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The International Encyclopedia of Media Studies, 7 Volume Set by Fabienne Darling-Wolf, Radhika Parameswaran, Erica Scharrer, Vicki Mayer, Sharon Mazzarella, Kelly Gates, John Nerone, Angharad N. Valdivia

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28

Frankfurt School, Media, and the Culture Industry

Douglas Kellner

ABSTRACT

The Frankfurt School theorists were among the first theorists to examine the fundamental roles of the media in shaping thought and behavior, influencing politics, and managing consumer demand in the twentieth century. Horkheimer and Adorno's analysis of the “culture industry” presented a model of media as instruments of power and social control developed by Walter Benjamin, Herbert Marcuse, Erich Fromm, and Jürgen Habermas, who gave the Horkheimer and Adorno culture industry analysis a historical grounding. The Frankfurt School also studied the effects of mass culture and the rise of the consumer society on the working classes that were to be the instrument of revolution in the classical Marxian scenario. They also analyzed how the culture industries and consumer society were stabilizing contemporary capitalism and thus were among the first to see the expanding roles of mass media and communication in politics, socialization and social life, culture and the constructions of subjectivities. In this chapter, I examine the contributions to media and social theory developed by the Frankfurt School and their limitations and blind spots.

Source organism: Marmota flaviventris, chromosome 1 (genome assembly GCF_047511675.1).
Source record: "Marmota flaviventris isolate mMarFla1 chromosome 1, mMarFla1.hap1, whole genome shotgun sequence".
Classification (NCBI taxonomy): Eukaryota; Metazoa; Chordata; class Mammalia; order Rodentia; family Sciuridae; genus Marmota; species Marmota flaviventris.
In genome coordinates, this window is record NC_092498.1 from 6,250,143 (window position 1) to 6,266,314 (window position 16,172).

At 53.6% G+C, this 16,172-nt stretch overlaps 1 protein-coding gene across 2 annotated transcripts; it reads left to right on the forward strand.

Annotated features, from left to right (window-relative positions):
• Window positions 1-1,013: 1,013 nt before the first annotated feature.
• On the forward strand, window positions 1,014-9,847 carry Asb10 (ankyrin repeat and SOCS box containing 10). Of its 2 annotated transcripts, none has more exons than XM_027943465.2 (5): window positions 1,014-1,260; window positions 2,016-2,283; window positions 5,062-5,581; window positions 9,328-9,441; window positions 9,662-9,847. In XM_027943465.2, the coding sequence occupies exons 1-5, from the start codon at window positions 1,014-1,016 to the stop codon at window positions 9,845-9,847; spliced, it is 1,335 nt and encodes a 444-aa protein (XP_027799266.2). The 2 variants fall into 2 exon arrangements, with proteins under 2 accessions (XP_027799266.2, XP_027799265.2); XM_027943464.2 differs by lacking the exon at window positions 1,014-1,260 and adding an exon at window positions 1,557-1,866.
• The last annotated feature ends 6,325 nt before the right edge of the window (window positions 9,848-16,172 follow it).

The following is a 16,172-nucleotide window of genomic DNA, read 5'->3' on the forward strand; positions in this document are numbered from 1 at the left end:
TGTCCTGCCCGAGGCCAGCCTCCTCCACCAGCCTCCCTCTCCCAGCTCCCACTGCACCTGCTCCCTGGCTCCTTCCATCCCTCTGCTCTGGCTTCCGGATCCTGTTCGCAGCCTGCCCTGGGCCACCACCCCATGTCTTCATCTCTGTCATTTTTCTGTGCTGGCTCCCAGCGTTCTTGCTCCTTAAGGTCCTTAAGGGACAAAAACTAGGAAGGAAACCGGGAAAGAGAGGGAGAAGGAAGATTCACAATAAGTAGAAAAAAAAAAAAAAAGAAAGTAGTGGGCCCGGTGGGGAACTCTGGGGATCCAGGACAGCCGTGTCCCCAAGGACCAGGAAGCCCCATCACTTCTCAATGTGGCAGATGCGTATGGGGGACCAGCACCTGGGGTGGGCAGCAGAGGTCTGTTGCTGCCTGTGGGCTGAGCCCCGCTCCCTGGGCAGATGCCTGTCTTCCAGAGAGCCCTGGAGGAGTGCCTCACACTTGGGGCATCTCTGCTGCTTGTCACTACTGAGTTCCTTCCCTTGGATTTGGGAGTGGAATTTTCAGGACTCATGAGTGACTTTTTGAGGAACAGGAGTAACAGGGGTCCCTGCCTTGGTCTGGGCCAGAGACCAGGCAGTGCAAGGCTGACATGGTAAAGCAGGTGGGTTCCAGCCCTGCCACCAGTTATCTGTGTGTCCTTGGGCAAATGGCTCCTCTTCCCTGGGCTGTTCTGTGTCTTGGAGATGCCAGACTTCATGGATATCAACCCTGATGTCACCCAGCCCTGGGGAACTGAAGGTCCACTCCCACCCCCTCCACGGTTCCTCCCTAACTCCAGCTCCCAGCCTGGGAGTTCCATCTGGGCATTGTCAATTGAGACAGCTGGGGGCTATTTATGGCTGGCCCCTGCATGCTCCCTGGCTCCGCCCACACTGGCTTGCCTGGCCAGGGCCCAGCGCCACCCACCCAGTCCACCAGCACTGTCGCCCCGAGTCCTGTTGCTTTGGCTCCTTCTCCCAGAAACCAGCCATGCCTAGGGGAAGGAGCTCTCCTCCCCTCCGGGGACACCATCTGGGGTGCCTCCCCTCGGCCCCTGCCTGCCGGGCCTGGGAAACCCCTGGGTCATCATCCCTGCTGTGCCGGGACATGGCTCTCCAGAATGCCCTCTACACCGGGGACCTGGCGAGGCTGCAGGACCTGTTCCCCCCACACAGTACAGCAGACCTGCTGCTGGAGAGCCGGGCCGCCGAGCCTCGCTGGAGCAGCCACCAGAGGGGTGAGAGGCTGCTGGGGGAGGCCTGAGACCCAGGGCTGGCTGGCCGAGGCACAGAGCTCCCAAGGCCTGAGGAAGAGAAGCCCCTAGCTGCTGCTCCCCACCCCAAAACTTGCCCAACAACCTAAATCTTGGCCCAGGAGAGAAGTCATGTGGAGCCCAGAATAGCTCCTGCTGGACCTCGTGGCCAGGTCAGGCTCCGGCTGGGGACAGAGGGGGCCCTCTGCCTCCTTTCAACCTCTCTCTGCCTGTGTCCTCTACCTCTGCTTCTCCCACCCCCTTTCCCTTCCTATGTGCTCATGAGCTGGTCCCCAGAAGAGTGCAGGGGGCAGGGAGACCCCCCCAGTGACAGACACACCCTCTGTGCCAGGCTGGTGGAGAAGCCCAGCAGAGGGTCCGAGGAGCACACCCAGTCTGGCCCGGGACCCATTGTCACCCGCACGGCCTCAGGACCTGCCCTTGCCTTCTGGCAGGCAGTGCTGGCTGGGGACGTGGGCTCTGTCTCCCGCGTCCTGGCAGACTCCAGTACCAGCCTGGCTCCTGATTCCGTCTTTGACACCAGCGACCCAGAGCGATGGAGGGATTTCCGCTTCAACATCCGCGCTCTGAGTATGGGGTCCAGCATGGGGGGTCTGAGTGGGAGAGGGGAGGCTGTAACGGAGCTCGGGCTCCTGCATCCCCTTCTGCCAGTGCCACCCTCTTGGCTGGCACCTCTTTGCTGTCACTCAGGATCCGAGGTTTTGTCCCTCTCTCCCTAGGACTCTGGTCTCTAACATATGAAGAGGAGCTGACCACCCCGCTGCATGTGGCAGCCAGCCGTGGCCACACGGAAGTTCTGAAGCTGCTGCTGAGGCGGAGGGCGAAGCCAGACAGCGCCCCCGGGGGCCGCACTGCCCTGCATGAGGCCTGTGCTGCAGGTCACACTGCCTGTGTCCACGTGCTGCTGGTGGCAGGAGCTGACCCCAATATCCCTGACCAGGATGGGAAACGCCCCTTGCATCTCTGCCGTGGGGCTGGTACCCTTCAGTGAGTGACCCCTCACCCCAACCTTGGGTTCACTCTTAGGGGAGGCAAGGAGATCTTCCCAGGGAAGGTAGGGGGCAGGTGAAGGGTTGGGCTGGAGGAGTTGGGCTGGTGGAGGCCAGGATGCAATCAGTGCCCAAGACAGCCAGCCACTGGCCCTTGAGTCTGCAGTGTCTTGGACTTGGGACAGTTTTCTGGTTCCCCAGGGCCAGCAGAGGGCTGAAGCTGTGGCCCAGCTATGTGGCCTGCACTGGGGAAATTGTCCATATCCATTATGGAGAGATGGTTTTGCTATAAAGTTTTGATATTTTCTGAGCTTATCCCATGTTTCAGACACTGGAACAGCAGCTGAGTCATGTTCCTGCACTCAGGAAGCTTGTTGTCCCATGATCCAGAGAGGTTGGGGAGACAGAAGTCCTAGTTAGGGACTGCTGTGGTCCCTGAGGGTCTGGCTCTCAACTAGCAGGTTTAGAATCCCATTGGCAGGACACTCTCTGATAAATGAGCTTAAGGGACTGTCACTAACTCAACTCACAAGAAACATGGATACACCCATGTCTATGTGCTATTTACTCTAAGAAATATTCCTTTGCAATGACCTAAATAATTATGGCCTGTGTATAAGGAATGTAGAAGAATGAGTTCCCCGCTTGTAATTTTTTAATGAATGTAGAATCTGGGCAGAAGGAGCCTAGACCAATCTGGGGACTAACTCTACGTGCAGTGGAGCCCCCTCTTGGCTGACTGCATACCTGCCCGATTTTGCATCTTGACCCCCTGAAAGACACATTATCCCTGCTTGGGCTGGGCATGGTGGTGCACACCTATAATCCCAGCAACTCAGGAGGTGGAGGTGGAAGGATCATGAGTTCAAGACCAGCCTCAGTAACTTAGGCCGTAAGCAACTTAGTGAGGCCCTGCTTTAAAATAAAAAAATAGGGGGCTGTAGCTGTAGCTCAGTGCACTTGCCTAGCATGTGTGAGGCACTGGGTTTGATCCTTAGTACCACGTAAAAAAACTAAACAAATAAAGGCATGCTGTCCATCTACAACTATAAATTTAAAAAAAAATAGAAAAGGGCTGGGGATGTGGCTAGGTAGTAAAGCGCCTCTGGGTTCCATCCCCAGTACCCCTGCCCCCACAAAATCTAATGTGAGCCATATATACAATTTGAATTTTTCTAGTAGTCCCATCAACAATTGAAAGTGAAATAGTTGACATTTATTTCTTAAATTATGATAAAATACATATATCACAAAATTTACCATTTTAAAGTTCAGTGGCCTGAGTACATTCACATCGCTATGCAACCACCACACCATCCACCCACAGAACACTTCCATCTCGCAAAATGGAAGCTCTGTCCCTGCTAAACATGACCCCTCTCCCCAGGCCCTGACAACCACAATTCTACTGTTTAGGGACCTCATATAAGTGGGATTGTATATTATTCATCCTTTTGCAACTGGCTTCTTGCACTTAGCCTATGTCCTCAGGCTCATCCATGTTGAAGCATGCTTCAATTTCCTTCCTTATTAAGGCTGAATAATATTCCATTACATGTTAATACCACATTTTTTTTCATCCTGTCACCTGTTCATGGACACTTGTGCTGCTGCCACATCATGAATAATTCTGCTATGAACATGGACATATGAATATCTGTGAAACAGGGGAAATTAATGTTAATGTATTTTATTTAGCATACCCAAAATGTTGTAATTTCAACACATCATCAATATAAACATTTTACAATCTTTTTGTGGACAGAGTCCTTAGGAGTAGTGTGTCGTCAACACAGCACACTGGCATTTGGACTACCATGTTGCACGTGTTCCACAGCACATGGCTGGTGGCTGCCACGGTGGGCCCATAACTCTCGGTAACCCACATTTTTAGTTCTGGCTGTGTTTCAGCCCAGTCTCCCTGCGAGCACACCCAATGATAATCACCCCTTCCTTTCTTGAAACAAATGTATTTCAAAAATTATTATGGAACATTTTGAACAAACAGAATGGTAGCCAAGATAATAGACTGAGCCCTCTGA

The term “Frankfurt School” refers to the work of members of the Institut für Sozialforschung (Institute for Social Research), which was established in Frankfurt, Germany, in 1923 as the first Marxist-oriented research center affiliated with a major German university. Under ...

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